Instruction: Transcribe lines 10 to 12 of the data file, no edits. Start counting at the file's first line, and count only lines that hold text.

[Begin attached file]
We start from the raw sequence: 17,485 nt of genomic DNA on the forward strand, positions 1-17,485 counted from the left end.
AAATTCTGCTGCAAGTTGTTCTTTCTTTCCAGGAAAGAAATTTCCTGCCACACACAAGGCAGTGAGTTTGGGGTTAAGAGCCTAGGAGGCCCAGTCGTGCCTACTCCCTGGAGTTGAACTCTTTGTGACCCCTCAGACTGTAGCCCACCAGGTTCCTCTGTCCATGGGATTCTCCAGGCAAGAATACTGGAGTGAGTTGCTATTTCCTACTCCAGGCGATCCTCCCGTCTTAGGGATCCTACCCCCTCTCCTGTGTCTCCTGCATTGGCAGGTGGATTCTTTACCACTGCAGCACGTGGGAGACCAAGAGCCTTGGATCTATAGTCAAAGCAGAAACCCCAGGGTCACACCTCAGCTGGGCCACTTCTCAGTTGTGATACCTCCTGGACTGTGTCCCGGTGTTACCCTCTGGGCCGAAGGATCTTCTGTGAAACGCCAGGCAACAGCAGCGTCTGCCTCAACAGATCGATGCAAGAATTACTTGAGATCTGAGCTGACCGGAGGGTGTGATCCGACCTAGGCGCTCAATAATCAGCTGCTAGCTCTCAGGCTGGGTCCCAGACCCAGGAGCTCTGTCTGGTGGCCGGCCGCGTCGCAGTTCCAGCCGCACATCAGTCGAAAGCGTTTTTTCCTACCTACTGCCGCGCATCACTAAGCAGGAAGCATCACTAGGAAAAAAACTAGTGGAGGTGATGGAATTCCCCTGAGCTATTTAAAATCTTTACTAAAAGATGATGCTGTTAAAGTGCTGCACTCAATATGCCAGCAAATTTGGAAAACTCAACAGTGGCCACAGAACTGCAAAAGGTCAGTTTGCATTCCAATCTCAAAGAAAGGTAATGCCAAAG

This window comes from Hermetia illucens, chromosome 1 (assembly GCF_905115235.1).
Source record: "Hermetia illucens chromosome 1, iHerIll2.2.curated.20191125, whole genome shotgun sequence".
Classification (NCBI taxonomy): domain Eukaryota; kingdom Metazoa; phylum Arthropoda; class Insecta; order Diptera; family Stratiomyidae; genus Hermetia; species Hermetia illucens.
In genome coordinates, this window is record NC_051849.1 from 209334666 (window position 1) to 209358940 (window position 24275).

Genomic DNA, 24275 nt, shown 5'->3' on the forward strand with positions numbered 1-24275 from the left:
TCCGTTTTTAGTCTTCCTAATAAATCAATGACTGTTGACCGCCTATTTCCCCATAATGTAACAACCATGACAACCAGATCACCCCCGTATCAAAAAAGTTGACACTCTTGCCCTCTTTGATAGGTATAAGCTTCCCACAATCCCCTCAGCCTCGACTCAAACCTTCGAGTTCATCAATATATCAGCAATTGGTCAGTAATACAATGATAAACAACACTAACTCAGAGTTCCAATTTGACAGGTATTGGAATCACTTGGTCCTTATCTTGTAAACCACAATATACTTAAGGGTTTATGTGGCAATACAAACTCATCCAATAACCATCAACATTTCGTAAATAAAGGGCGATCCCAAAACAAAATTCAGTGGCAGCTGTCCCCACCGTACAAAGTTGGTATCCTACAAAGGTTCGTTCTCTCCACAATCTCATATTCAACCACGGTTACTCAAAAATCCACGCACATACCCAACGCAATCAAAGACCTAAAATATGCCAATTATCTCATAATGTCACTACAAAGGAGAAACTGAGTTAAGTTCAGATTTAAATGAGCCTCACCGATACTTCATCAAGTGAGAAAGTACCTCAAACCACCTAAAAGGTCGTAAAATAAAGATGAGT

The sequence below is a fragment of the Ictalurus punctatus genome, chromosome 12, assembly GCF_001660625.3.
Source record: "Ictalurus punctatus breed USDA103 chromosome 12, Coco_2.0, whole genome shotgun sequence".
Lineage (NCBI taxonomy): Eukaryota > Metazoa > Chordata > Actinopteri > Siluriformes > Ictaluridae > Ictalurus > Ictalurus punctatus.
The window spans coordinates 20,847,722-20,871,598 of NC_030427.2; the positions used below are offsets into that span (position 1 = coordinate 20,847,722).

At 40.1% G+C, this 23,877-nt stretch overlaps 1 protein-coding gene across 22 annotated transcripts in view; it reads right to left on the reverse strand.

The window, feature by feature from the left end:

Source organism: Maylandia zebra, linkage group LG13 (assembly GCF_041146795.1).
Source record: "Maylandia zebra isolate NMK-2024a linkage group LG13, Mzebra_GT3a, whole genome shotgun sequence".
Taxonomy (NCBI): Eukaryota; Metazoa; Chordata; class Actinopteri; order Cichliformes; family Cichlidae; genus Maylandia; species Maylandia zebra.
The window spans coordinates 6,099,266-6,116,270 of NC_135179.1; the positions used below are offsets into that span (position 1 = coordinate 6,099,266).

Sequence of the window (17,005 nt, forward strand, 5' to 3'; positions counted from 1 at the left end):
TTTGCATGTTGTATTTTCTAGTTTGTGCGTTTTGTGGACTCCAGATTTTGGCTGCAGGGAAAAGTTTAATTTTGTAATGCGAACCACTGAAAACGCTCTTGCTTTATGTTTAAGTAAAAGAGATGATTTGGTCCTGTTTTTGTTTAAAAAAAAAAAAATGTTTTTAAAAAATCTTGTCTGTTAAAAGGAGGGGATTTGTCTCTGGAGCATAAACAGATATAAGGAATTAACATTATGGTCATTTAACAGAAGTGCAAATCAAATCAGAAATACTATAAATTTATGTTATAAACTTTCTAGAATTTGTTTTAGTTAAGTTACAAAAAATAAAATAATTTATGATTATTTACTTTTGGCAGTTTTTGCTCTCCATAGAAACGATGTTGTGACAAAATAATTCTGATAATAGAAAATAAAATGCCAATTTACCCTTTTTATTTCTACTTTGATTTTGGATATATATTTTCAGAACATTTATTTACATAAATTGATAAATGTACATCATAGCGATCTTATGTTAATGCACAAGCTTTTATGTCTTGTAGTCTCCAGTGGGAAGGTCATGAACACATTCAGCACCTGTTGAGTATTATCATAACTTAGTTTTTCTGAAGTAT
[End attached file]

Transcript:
Source record: "Ictalurus punctatus breed USDA103 chromosome 12, Coco_2.0, whole genome shotgun sequence".
Lineage (NCBI taxonomy): Eukaryota > Metazoa > Chordata > Actinopteri > Siluriformes > Ictaluridae > Ictalurus > Ictalurus punctatus.
The window spans coordinates 20,847,722-20,871,598 of NC_030427.2; the positions used below are offsets into that span (position 1 = coordinate 20,847,722).